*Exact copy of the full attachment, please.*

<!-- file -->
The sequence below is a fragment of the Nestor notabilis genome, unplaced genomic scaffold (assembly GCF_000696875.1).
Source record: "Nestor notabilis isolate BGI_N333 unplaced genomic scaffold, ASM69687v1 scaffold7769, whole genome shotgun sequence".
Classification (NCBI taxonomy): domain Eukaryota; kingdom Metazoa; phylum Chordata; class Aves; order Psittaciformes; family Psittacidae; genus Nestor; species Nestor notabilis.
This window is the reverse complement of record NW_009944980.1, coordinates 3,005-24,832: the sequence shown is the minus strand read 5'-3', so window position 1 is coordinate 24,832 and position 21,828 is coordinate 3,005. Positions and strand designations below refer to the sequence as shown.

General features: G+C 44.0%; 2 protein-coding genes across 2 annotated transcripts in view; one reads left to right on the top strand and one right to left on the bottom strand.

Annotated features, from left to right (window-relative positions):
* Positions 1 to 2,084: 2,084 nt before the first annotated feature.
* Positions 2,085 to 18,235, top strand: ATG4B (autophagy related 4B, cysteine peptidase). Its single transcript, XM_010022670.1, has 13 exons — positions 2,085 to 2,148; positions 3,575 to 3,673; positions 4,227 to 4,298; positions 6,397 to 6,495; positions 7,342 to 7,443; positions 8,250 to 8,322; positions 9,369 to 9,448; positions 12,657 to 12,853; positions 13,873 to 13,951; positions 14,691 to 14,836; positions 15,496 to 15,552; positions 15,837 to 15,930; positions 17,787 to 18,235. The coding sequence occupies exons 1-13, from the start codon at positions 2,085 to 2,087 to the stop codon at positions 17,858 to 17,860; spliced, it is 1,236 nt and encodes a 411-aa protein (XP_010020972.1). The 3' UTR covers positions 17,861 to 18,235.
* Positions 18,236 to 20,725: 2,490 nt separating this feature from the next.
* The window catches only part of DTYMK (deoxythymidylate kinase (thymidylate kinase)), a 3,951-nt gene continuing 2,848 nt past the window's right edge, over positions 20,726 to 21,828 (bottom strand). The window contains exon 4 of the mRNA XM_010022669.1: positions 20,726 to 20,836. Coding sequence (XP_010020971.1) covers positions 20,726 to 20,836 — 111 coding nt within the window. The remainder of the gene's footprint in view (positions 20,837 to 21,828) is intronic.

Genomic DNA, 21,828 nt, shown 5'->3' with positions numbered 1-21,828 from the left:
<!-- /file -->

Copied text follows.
The sequence below is a fragment of the Nestor notabilis genome, unplaced genomic scaffold (assembly GCF_000696875.1).
Source record: "Nestor notabilis isolate BGI_N333 unplaced genomic scaffold, ASM69687v1 scaffold7769, whole genome shotgun sequence".
Classification (NCBI taxonomy): domain Eukaryota; kingdom Metazoa; phylum Chordata; class Aves; order Psittaciformes; family Psittacidae; genus Nestor; species Nestor notabilis.
This window is the reverse complement of record NW_009944980.1, coordinates 3,005-24,832: the sequence shown is the minus strand read 5'-3', so window position 1 is coordinate 24,832 and position 21,828 is coordinate 3,005. Positions and strand designations below refer to the sequence as shown.

General features: G+C 44.0%; 2 protein-coding genes across 2 annotated transcripts in view; one reads left to right on the top strand and one right to left on the bottom strand.

Annotated features, from left to right (window-relative positions):
* Positions 1 to 2,084: 2,084 nt before the first annotated feature.
* Positions 2,085 to 18,235, top strand: ATG4B (autophagy related 4B, cysteine peptidase). Its single transcript, XM_010022670.1, has 13 exons — positions 2,085 to 2,148; positions 3,575 to 3,673; positions 4,227 to 4,298; positions 6,397 to 6,495; positions 7,342 to 7,443; positions 8,250 to 8,322; positions 9,369 to 9,448; positions 12,657 to 12,853; positions 13,873 to 13,951; positions 14,691 to 14,836; positions 15,496 to 15,552; positions 15,837 to 15,930; positions 17,787 to 18,235. The coding sequence occupies exons 1-13, from the start codon at positions 2,085 to 2,087 to the stop codon at positions 17,858 to 17,860; spliced, it is 1,236 nt and encodes a 411-aa protein (XP_010020972.1). The 3' UTR covers positions 17,861 to 18,235.
* Positions 18,236 to 20,725: 2,490 nt separating this feature from the next.
* The window catches only part of DTYMK (deoxythymidylate kinase (thymidylate kinase)), a 3,951-nt gene continuing 2,848 nt past the window's right edge, over positions 20,726 to 21,828 (bottom strand). The window contains exon 4 of the mRNA XM_010022669.1: positions 20,726 to 20,836. Coding sequence (XP_010020971.1) covers positions 20,726 to 20,836 — 111 coding nt within the window. The remainder of the gene's footprint in view (positions 20,837 to 21,828) is intronic.

Genomic DNA, 21,828 nt, shown 5'->3' with positions numbered 1-21,828 from the left: